Saturday, March 8, 2014
By JOAN SILVERMAN
Four years after winning the Pulitzer Prize in fiction for the book "Olive Kitteridge," Portland native Elizabeth Strout is back.
"THE BURGESS BOYS: A NOVEL." By Elizabeth Strout. Random House. 336 pages. $26.
Her latest novel, "The Burgess Boys," doesn't disappoint. This post-9/11 story of family and forgiveness, identity and dislocation, has the hallmarks of a classic and the urgency of today's news.
The plot stems from a 2006 hate crime that shook Lewiston, where Somali families had recently migrated. In the novel's rendition, 19-year-old Zach Olson throws the frozen head of a pig -- an animal deemed unclean in Islam -- through the door of a mosque in fictional Shirley Falls, Maine, where a group of Somali men are praying.
Horrified, the imam calls the police. An investigation ensues. But before Zach is arrested, his mother, Susan, calls her brothers in New York for help. They -- Jim and Bob Burgess, both attorneys who long ago fled the rural Maine of their past -- come to their nephew's rescue. But not without stirring things up.
"Your Uncle Jim loves photographers," Bob says, noting a camera's flash as they leave the police station after Zach's arrest. "He'll be jealous if you take over as family media hog."
Jim, a high-profile defense attorney, has become a household name. Nor has he forgotten his ties to Shirley Falls, a place he regards with a mixture of duty and contempt. Jim calls on a few cronies, hires an attorney for Zach, and gives a speech at the town's rally for tolerance. His blend of brashness and eloquence gets mixed reviews.
As the brothers drive back and forth to and from Maine, their attempts to mitigate one crisis lead to another. So begins the long backward slide of adults reverting to a former life, resuming roles and resentments as if they'd never left their childhood home.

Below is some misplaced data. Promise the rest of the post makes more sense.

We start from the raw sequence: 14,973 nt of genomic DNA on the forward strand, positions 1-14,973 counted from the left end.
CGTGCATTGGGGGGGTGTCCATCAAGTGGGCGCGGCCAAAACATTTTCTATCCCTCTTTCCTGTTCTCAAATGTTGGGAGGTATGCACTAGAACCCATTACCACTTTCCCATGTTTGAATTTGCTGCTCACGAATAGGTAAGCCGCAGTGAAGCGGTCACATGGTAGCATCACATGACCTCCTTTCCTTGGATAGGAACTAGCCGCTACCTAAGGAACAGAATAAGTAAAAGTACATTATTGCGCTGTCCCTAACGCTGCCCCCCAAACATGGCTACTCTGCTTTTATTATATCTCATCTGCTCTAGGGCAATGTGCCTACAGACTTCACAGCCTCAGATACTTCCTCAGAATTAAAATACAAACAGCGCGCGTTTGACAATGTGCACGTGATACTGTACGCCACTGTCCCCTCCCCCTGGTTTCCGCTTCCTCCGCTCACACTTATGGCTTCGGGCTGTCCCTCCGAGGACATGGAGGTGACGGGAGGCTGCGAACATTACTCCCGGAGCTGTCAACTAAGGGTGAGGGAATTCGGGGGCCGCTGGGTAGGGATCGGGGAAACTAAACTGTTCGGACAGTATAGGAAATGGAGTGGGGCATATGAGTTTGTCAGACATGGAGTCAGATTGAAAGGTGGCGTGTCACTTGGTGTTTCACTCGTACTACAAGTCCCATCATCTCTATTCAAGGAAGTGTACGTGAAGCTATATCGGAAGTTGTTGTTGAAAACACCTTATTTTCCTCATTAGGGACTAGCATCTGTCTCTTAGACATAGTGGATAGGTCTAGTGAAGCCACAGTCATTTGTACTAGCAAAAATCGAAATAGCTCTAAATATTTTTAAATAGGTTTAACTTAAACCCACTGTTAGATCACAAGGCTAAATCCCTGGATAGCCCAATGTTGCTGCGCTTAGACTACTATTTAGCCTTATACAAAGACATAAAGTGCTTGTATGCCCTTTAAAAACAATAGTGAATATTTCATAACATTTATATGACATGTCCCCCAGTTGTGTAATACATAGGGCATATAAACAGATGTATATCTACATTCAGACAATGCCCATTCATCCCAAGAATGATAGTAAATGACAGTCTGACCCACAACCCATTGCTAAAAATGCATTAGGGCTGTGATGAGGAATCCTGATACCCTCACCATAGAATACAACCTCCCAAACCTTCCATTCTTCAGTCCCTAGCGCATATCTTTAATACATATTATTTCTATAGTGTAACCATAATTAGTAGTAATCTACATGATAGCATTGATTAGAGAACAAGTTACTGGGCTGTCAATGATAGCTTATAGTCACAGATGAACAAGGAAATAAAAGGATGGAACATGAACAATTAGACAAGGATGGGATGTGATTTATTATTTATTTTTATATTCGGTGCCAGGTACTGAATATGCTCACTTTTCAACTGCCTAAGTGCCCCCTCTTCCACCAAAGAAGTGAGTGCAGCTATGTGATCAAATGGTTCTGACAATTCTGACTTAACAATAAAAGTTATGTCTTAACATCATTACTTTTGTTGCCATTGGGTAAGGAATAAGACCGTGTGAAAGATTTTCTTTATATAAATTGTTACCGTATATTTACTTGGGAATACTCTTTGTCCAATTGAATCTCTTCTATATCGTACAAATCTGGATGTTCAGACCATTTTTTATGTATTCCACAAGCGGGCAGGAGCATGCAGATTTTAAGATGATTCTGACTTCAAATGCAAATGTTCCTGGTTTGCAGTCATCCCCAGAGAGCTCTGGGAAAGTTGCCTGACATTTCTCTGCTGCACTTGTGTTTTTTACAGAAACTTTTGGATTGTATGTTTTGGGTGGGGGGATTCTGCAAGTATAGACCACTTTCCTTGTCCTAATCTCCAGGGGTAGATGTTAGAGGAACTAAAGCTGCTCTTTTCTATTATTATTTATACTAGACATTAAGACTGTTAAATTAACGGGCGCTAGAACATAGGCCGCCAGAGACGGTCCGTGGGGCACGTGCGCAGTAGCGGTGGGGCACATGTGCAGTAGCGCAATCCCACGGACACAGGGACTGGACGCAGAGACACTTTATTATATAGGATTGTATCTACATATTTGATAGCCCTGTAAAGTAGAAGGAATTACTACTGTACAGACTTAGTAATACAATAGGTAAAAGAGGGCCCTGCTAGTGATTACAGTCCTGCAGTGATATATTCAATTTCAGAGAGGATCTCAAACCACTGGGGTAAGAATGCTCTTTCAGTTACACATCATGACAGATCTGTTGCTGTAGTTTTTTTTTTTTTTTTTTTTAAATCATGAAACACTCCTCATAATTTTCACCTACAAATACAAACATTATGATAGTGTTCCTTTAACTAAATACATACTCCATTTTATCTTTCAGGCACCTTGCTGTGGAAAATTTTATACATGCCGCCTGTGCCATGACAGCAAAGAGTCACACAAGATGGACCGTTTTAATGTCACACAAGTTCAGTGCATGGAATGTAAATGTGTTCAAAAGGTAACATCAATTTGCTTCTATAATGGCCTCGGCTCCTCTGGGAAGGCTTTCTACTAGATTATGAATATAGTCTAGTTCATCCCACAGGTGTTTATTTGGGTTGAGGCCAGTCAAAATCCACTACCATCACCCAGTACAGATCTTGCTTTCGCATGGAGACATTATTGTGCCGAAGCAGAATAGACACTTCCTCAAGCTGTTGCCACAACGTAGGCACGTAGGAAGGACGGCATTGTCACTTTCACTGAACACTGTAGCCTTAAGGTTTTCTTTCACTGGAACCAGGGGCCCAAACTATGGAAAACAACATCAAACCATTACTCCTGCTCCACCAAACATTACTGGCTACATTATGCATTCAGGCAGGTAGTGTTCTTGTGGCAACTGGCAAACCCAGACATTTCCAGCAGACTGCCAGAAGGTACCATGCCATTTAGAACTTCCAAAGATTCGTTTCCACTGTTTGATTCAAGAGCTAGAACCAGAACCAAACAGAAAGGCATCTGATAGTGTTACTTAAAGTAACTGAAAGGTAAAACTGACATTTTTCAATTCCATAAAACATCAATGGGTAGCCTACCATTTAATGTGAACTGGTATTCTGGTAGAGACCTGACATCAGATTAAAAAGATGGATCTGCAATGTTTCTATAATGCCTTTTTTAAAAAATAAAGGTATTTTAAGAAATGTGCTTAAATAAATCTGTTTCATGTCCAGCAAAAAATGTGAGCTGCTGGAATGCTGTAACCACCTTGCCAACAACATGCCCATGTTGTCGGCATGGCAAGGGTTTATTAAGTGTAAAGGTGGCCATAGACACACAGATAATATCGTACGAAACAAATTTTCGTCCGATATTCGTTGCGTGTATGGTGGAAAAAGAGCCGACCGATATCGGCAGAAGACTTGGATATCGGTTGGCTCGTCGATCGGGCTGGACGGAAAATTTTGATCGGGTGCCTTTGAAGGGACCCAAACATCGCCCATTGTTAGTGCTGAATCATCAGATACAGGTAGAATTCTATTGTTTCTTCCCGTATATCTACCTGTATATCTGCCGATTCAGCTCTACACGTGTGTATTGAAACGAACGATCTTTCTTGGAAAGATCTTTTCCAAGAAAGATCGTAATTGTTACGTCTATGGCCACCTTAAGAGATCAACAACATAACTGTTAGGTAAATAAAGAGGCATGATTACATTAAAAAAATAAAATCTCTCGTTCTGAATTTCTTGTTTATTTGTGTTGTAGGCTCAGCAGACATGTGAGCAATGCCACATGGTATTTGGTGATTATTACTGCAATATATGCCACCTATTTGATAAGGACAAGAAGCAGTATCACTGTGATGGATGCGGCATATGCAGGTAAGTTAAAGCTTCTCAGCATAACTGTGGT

Bob, an appellate lawyer, is again the stumblebum, lacking his big brother's charisma. He resigns himself to the litany of epithets that Jim, even in middle age, hurls at him: Slob-dog and jerkoid, knucklehead and bozo are among the fonder nicknames Bob has come to accept.
What festers beneath the brothers's rivalry is a long-buried family trauma. When they were kids -- Jim was 8, Bob and Susan were 4 -- their father left them sitting in the car as he walked down the driveway to fix the mailbox. Bob was playing with the gears, and the car rolled downhill and killed their dad.
This accident widowed their young mother, left them fatherless, and went unspoken for decades. The whole town knew about it, and Bob grew up with the weight of that knowledge.
Then out of the blue, almost 50 years later, Jim mentions the accident to Bob. So begins a reappraisal of the most basic facts of their childhood. The resulting curveballs and switchbacks shatter the world as they've known it, rearranging their fundamental roles and identities.
"Yes, the universe tilted," Strout writes. "It was frightening to have the safety of the self give way."
Strout melds these two storylines -- a family's tragedy and a community's nightmare -- so that the themes of identity and otherness reverberate between them. Signs of empathy turn up where least expected.
When Susan visits New York, she's confused by the city and its subways, even more so by her brothers's lives there. She wonders if the Somalis have felt that same sense of dislocation in Shirley Falls.
Similarly, as Bob scans the crowd of faces at the rally for tolerance, he's struck "with how much white people looked alike," Strout says. He wonders whether the Somalis share his bewilderment. And even the Somali elder who faces Zach in court softens when he sees up close this sad, frightened kid.
Nor does Strout miss an opportunity to convey how language reveals us. Throughout the book, several characters abuse the word "Somalis" as a show of defiance or fear. Their slurs decline as acceptance grows.
Simpler examples abound as well. Bob, for instance, refuses to give up the term "anyways," a bit of down-home dialect that annoys his snobbish sister-in-law.
Strout's point in these linguistic forays is a reminder of the common humanity that informs this standout book -- that we are all a patchwork of the people and places that come to shape us.
Joan Silverman is a freelance writer in Kennebunk.